There are two bills that have been introduced in U.S. Congress (the CECIL and Protect Acts) that will ban trophy hunting imports from crossing American borders. The fate of these bills is unknown at the time of this posting.

Change.org is asking everyone to consider contacting his/her representative in support of these bills.

69. Tusker Tim

“The world is mourning an icon.”
allAfrica.com


Tim, one of the last surviving super tusters, died in Amboseli National Park early last month.
According to the Kenya Wildlife Service (KWS), he died of natural causes.
There was evidence that his wild animal friends had tried hard to resurrect him.

Famous for his rare majestic tusks, Tim was a very popular sighting for tourists who visited Amboseli National Park. He was considered an ambassador for his species.

Source: Lifegate.com, Tim in a mud-pit in 2018.


The David Sheldrick Wildlife Trust, which helped save Tim from a swamp in 2018, sent out a statement saying, “Kenya lost a giant today. Our hearts are heavy as we remember a magnificent elephant who we grew to know and love.”

“Our hearts are broken,” said Wildlife Direct, a Nairobi-based conservation campaign group. “Tim was one of Africa’s very few Super Tuskers, and an incredible elephant whose presence awed and inspired many. He was one of Kenya’s National Treasures.”

Kimana Gate, Amboseli National Park


Tim was 50 years old. He called the Amboseli ecosystem (which spreads across the Kenya-Tanzania border) his home.
His body was found not far from the Kimana Gate.

Elephant tusks never stop growing, so enormous tusks are usually a sign of an old elephant. Both male and female African elephants grow tusks.
African elephants are referred to as “tuskers” when their tusks grow so long that they reach the ground. Due to poaching, conservationists estimate only a few dozen such animals with tusks that size are now left on the continent.

Tim’s tusks were said to weigh more than 100 lbs each.


Tim’s body was moved to a taxidermist in Nairobi so that it can be preserved for display in the national museum for exhibition and education purposes.

Source: Wild Eye, YouTube (Time: 2:57)

58. Nat’l Geographic Picture of the Day

It was nice to receive something other than a Coronavirus Alert in my inbox this morning.


Why is this rhino hanging upside down?

Source: National Geographic Newsletter, David Chancellor
Subscribe to the newsletter.



David Chancellor found out while photographing a wildlife veterinarian receiving a black rhino from a hovering helicopter in South Africa’s Eastern Cape.

“Rhinos will suffocate if their body weight is supported on their chests, such as in a body harness, and this would also result in undue pressure being placed on their hearts and associated organs,” Chancellor says. “So despite appearances, this is medically preferable—to support them by the legs for short distances.” Obviously, it’s best not to move the rhinos at all, unless their habitat has become unsafe. Sadly, Chancellor says, “to preserve these extraordinary creatures, intervention is often unavoidable.”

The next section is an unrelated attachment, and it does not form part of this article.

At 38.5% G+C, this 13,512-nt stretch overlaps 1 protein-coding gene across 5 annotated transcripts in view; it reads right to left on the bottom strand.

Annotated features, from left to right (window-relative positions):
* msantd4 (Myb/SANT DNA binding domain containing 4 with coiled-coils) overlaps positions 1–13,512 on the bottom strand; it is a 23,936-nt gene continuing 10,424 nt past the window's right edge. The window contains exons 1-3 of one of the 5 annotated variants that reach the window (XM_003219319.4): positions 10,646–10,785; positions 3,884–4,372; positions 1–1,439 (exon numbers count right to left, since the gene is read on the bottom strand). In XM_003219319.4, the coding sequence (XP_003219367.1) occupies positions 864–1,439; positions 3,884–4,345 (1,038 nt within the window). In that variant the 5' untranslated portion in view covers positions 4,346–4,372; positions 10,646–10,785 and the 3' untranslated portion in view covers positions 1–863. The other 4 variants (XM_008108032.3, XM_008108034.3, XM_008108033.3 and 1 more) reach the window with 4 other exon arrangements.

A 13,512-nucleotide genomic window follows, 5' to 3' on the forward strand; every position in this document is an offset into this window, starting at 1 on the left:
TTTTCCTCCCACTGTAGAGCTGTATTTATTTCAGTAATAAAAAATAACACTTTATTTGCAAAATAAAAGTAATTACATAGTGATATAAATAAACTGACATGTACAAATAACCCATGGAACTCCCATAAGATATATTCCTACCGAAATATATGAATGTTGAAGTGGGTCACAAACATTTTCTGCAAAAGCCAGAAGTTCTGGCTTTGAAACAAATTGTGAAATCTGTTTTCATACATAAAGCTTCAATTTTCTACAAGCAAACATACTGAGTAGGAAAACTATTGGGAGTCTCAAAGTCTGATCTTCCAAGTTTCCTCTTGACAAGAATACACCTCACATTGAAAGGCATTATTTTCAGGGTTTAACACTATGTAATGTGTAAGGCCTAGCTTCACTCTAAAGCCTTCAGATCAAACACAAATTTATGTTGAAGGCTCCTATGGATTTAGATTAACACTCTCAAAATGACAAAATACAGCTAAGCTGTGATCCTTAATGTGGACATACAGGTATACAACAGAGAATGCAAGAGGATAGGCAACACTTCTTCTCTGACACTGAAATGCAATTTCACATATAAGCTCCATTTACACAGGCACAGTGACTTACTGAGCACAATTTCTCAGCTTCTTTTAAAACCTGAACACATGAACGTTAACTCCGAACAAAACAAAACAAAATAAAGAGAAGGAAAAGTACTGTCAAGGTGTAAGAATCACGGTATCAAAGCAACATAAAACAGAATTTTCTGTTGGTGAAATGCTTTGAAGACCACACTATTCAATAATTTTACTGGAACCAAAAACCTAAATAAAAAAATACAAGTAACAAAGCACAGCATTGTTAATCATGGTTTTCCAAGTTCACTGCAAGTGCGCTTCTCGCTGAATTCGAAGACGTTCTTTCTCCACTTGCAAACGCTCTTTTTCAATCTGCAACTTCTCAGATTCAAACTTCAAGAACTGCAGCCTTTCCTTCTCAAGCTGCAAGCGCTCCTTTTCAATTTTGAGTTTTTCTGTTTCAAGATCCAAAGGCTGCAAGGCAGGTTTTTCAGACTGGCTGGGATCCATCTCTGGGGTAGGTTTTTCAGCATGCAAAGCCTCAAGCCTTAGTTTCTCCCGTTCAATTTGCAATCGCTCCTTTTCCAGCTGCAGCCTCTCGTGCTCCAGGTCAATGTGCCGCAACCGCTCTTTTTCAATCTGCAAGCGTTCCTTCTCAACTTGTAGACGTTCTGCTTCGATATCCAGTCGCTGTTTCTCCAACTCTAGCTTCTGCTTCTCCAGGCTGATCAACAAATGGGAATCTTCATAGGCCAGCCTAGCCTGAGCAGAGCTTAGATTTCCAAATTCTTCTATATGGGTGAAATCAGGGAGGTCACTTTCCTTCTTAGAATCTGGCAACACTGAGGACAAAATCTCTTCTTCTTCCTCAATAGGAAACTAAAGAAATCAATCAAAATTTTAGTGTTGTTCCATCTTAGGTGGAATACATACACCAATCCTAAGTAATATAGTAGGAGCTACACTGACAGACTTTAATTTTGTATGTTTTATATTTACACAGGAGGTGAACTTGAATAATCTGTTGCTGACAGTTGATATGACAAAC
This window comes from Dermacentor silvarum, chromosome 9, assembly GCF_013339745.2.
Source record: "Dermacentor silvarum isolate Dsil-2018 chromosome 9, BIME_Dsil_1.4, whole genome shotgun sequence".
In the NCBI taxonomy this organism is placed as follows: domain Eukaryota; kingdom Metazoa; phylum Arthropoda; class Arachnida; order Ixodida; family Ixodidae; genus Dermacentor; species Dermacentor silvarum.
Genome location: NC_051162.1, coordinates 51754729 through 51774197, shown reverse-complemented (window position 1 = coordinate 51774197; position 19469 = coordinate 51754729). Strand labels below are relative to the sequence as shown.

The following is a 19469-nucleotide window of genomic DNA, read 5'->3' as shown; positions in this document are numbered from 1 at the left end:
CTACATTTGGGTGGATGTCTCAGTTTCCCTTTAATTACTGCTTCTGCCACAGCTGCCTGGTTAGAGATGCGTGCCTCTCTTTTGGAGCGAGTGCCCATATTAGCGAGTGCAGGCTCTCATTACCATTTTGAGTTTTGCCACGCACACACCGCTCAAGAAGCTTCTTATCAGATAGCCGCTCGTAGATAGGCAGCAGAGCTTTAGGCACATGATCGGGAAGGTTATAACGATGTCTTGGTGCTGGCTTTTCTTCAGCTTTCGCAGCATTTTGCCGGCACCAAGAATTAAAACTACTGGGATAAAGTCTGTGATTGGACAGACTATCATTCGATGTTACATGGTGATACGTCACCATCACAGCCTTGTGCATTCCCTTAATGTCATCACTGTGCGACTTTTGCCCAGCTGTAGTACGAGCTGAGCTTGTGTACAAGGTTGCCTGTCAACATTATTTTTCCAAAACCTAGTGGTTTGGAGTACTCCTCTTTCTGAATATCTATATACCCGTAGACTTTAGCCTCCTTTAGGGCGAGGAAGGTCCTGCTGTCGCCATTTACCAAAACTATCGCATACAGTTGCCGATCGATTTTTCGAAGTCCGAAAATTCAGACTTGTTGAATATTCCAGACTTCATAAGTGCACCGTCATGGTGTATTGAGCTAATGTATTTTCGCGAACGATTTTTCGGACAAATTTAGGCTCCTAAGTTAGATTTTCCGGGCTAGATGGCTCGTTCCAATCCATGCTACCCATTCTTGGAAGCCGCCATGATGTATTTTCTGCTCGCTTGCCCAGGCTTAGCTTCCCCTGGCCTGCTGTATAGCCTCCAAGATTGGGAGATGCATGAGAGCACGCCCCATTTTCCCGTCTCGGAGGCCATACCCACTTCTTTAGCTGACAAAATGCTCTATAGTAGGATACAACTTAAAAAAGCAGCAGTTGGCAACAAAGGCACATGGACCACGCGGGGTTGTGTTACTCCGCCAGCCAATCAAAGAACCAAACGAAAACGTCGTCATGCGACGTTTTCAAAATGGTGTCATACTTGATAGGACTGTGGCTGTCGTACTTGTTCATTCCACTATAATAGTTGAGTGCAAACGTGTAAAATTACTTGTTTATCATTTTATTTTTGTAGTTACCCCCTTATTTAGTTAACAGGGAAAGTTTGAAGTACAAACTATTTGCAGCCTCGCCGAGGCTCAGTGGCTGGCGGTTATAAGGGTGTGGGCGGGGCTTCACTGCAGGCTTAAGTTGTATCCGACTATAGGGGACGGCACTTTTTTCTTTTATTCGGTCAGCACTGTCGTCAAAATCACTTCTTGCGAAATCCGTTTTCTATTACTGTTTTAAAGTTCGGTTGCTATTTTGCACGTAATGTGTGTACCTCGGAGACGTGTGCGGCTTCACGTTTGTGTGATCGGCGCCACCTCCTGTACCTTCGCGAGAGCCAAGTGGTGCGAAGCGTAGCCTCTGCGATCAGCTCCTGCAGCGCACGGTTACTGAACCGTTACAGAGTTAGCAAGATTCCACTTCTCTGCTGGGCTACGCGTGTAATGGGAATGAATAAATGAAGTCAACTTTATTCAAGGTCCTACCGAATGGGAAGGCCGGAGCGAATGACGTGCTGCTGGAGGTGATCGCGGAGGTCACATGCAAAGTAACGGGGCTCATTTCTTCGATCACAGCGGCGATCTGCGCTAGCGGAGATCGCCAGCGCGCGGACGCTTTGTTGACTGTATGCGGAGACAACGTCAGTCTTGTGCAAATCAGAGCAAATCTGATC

17. Kenya and Locusts – Yikes!

Knowing that I’m planning a trip to Kenya, my friend Robin sent me a link to an article in The Guardian (Jan. 25, 2020):
Kenya suffers worst locust infestation in 70 years as millions of insects swarm farmland
The enormity of the infestation, the pitifully few solutions to end the problem quickly, and the damage already done to the lands are of biblical proportions.

Source: New York Post, Pittsburgh Post-Gazette, Telegraph

East African nations that are already experiencing a dangerous shortage of food are now witnessing large areas of their crops destroyed.
The United Nations has called for international aid to “avert any threats to food security, livelihoods, and malnutrition”.

If reading The Guardian’s description of the effects of the plague didn’t give you the willies, then try watching this video. It’s a segment from BBC’s Planet Earth, posted on YouTube two years ago. The stars of this video are the same nasty buggers that are plaguing Kenya right now.

Source: Associated Press

The Associated Press explains one of the reasons why this is happening
How climate change feeds Africa locust invasion.”

Is anyone surprised?

7. Maktao: A Whole Lot of Cute

Maktao’s Lunch

Maktao is my temporarily adopted elephant toddler. He currently resides at the Sheldrick Elephant Orphanage in Nairobi. In order to participate in the 5pm foster visit (much less crowded than visits earlier in the day), visitors must adopt an orphaned elephant for a year ($50).

The orphanage sends a newsletter with updates about your adopted elephant. The latest information I received read, “We can tell all our orphans apart not just by their appearance but their quirky little characteristics as well. Maktao is a playful little chap always keeping the other orphans entertained with wrestling games. He isn’t fussy who he plays with and will choose anyone on any particular day to start a pushing game with.”

Although the Sheldrick Wildlife Trust (SWT) is best known for its work rescuing and rehabilitating orphaned elephants, it is also very involved in the promotion of anti-poaching programs, and the advancement of community awareness and veterinary assistance to animals in need.